Like Katherine,this book was my introduction into the dazzling realm of Kushner's first novel, Swordspoint, and it's a wonderful point of entry. But it's also a sly satire on the place of romantic fiction in female lives. Kushner weaves in references to a floridly romantic novel called "The Swordsman Whose Name Was Not Death," and scenes from a popular stage production of it, as spirited Katherine tries to separate romance from reality and decide whether to become the heroine--or the hero--of her own life. This book also provides an irresistible chapter in Kusnher's longer, ongoing saga of Alec Campion and Richard St Vier. Highly satisfying!
Loads of fun; a real relief from cookie-cutter fantasy! Apr 3, 2008
Unlike many of the other reviewers, I've not read Kushner's previous works, and had not even heard of them until I read this.
This book was a wonderfully enjoyable read, and the story was fun and moved quickly. The characters were interesting, and while I never developed a strong dislike for any of the characters (and really only liked a very few), their interactions were fascinating and kept me reading.
Compared to many of the books I read, this story was like candy: an easy read that didn't demand much of me, but engaged be effectively by being different from all the other books I've read over the last several years. This was quite a refresher after the moderate-to-heavy fare I've been reading these last few months.
Well written, Ms. Kushner!
Pointless Apr 1, 2008
After struggling through 1/3 of the book I gave up. It is not interesting, not well written, and is boring. After a very good "Swordpoint", and a mediocre "The Fall of the Kings" the quality keeps on plunging. I will not be buying anymore Kushner's novels.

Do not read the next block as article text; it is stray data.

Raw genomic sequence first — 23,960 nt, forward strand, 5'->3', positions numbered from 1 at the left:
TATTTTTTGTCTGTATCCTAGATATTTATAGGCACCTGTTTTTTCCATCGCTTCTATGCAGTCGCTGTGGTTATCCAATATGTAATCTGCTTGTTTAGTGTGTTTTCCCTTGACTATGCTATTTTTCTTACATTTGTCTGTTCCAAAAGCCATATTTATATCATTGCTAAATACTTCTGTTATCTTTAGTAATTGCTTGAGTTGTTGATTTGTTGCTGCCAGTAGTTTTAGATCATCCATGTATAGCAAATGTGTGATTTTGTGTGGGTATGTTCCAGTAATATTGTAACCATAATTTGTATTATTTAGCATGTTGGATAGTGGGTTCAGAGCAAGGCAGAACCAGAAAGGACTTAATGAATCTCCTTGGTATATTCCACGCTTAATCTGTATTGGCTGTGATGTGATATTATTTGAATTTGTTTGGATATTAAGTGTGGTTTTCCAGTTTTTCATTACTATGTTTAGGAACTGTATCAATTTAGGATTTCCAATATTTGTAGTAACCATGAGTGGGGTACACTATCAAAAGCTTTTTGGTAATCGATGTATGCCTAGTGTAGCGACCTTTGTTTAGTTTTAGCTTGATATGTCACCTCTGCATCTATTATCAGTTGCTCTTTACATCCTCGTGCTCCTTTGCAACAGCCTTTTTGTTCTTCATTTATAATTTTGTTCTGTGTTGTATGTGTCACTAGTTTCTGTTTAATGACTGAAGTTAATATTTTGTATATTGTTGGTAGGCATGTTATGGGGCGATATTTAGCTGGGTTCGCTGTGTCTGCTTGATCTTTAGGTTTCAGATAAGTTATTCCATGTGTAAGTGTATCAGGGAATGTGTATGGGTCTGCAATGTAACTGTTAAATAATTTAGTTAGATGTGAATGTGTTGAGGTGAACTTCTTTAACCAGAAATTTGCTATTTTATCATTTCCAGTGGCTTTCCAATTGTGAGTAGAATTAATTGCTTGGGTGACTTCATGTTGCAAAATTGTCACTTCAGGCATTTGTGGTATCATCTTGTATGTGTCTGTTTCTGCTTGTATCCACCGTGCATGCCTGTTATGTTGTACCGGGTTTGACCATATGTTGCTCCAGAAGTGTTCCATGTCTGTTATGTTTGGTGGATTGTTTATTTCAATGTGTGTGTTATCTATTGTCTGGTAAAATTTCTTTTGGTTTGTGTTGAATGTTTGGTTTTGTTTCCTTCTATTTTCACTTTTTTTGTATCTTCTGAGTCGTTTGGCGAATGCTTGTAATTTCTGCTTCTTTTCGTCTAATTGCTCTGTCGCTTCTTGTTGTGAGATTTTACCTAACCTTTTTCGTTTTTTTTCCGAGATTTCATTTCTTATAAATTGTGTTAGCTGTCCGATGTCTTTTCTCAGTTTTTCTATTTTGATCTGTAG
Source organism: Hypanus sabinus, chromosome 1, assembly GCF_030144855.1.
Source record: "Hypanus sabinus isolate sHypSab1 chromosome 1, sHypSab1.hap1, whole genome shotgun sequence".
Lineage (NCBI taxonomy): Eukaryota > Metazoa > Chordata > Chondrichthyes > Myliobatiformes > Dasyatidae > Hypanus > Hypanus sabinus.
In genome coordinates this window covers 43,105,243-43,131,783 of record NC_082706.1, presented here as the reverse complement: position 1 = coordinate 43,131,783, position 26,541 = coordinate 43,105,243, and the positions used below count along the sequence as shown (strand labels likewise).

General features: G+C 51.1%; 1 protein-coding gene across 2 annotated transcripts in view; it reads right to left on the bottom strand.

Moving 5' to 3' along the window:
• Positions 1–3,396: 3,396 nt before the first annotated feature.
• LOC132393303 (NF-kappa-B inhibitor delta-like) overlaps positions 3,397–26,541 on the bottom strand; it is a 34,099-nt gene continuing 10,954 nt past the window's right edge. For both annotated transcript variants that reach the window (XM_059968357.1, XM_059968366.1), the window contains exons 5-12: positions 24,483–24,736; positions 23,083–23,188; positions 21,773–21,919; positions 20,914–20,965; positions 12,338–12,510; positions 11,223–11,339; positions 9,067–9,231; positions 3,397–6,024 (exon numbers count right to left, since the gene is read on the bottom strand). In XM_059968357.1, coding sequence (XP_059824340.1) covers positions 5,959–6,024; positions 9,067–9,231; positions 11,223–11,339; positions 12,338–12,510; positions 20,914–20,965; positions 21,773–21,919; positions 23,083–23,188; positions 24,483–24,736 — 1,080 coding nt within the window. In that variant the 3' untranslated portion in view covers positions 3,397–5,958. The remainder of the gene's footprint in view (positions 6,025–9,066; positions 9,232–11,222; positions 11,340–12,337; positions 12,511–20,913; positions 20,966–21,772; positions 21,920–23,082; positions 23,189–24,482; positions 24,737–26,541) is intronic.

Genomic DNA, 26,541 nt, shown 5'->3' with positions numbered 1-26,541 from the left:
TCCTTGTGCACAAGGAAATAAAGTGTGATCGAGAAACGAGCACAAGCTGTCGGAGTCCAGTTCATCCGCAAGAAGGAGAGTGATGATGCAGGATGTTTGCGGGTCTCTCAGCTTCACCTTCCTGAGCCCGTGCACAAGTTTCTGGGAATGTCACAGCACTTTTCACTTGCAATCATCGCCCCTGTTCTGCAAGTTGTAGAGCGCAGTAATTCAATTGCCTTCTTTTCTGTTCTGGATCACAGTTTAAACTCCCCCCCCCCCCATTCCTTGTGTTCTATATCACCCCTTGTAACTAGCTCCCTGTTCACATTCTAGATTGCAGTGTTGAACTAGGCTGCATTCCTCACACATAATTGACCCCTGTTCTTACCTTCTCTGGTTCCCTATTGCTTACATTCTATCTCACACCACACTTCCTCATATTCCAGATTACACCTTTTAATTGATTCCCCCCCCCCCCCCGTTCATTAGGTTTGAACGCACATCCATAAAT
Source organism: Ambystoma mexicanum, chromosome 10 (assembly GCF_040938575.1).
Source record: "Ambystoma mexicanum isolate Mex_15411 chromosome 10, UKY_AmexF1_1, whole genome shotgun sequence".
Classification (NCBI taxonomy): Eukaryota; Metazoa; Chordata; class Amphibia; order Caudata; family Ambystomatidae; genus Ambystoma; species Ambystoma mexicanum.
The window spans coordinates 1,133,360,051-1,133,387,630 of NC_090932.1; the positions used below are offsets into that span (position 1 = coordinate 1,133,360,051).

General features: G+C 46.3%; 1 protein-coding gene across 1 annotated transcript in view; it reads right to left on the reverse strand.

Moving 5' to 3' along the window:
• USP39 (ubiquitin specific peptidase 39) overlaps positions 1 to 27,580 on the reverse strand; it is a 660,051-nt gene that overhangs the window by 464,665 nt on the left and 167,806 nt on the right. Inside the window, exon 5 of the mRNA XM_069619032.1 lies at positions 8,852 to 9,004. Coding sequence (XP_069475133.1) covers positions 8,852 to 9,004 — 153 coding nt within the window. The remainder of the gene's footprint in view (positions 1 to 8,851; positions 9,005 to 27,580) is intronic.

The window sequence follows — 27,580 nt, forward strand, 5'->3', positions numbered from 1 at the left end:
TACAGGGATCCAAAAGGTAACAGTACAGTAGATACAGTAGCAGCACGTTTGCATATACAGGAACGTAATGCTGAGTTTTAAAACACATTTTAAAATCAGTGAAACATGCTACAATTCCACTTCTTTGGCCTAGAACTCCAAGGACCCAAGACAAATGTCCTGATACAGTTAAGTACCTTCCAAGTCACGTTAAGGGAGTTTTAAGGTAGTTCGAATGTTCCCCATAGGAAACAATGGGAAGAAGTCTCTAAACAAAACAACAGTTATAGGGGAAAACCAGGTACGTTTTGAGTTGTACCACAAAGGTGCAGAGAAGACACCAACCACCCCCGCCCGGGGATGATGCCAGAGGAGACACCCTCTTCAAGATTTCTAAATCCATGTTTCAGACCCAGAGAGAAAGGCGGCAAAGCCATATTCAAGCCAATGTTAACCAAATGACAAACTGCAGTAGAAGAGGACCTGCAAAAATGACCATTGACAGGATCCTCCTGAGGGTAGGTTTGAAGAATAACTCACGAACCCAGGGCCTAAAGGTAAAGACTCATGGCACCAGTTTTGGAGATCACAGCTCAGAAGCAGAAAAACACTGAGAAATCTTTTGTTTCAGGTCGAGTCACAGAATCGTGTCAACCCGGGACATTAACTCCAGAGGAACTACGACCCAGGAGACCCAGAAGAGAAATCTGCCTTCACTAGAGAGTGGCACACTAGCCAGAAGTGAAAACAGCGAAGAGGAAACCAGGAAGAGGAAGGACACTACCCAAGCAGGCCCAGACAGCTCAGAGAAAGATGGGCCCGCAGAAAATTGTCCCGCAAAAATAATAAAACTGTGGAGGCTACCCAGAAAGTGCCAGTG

A Delicious Read Mar 27, 2008
I was stuck in Pensacola while the dealer repaired my RV, so I wandered into Books A Million looking for Naomi Novik's latest book. On the shelf above, this book caught my eye, great cover. I grabbed it because it looked like a quick, fun read that I could dip into between answering questions for the technicians working on my rig. Well, that didn't happen. The darn book reached out and sucked me right in. I was up late reading it for two nights in a row. Ellen Kushner is a wonderful writer.
I won't bore you by repeating the plot; lots of people have done that. I just want to encourage you to read this book! Of course, if you are the kind of person who has never been able to find the inside of your cheek with your tongue, you'll hate this book. Ms. Kushner skewers everyone: the tall, the short; the fat, the thin; the gay, the straight; the smart, the ignorant; the titled, the commoner. She spared no one, nor should she. We all need a good shake up every once in a while, and Ellen Kushner delivers it with wit and panache. Get a copy of this delicious book, and don't worry about reading the preceding books in the series. This book stands on its own.